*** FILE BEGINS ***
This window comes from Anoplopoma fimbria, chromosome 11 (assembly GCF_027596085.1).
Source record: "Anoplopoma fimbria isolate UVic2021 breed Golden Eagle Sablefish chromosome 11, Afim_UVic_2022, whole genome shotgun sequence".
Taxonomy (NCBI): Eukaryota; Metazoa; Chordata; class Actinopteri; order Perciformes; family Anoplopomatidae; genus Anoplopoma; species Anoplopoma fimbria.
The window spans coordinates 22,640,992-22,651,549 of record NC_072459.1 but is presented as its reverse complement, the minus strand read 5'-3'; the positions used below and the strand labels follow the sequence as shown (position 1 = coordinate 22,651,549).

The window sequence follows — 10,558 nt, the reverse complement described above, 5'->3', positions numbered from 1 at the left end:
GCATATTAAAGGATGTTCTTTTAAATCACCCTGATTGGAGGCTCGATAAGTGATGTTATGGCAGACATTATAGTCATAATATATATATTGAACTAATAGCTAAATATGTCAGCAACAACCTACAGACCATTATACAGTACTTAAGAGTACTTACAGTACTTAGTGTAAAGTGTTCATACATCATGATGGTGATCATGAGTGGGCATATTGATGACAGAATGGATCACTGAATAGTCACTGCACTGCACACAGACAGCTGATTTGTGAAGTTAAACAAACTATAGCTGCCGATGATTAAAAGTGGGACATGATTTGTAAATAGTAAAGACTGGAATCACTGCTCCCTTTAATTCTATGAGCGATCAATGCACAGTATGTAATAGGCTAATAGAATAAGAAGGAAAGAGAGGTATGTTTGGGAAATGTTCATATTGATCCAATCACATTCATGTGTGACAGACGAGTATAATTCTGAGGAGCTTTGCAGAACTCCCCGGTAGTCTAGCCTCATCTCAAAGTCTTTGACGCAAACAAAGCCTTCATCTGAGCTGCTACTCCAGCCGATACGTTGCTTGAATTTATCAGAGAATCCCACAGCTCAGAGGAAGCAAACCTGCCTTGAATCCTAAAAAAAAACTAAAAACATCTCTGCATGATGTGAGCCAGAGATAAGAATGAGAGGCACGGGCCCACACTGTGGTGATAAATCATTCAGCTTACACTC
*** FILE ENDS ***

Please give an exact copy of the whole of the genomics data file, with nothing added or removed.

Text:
This window comes from Anoplopoma fimbria, chromosome 11 (assembly GCF_027596085.1).
Source record: "Anoplopoma fimbria isolate UVic2021 breed Golden Eagle Sablefish chromosome 11, Afim_UVic_2022, whole genome shotgun sequence".
Taxonomy (NCBI): Eukaryota; Metazoa; Chordata; class Actinopteri; order Perciformes; family Anoplopomatidae; genus Anoplopoma; species Anoplopoma fimbria.
The window spans coordinates 22,640,992-22,651,549 of record NC_072459.1 but is presented as its reverse complement, the minus strand read 5'-3'; the positions used below and the strand labels follow the sequence as shown (position 1 = coordinate 22,651,549).

The window sequence follows — 10,558 nt, the reverse complement described above, 5'->3', positions numbered from 1 at the left end:
GCATATTAAAGGATGTTCTTTTAAATCACCCTGATTGGAGGCTCGATAAGTGATGTTATGGCAGACATTATAGTCATAATATATATATTGAACTAATAGCTAAATATGTCAGCAACAACCTACAGACCATTATACAGTACTTAAGAGTACTTACAGTACTTAGTGTAAAGTGTTCATACATCATGATGGTGATCATGAGTGGGCATATTGATGACAGAATGGATCACTGAATAGTCACTGCACTGCACACAGACAGCTGATTTGTGAAGTTAAACAAACTATAGCTGCCGATGATTAAAAGTGGGACATGATTTGTAAATAGTAAAGACTGGAATCACTGCTCCCTTTAATTCTATGAGCGATCAATGCACAGTATGTAATAGGCTAATAGAATAAGAAGGAAAGAGAGGTATGTTTGGGAAATGTTCATATTGATCCAATCACATTCATGTGTGACAGACGAGTATAATTCTGAGGAGCTTTGCAGAACTCCCCGGTAGTCTAGCCTCATCTCAAAGTCTTTGACGCAAACAAAGCCTTCATCTGAGCTGCTACTCCAGCCGATACGTTGCTTGAATTTATCAGAGAATCCCACAGCTCAGAGGAAGCAAACCTGCCTTGAATCCTAAAAAAAAACTAAAAACATCTCTGCATGATGTGAGCCAGAGATAAGAATGAGAGGCACGGGCCCACACTGTGGTGATAAATCATTCAGCTTACACTC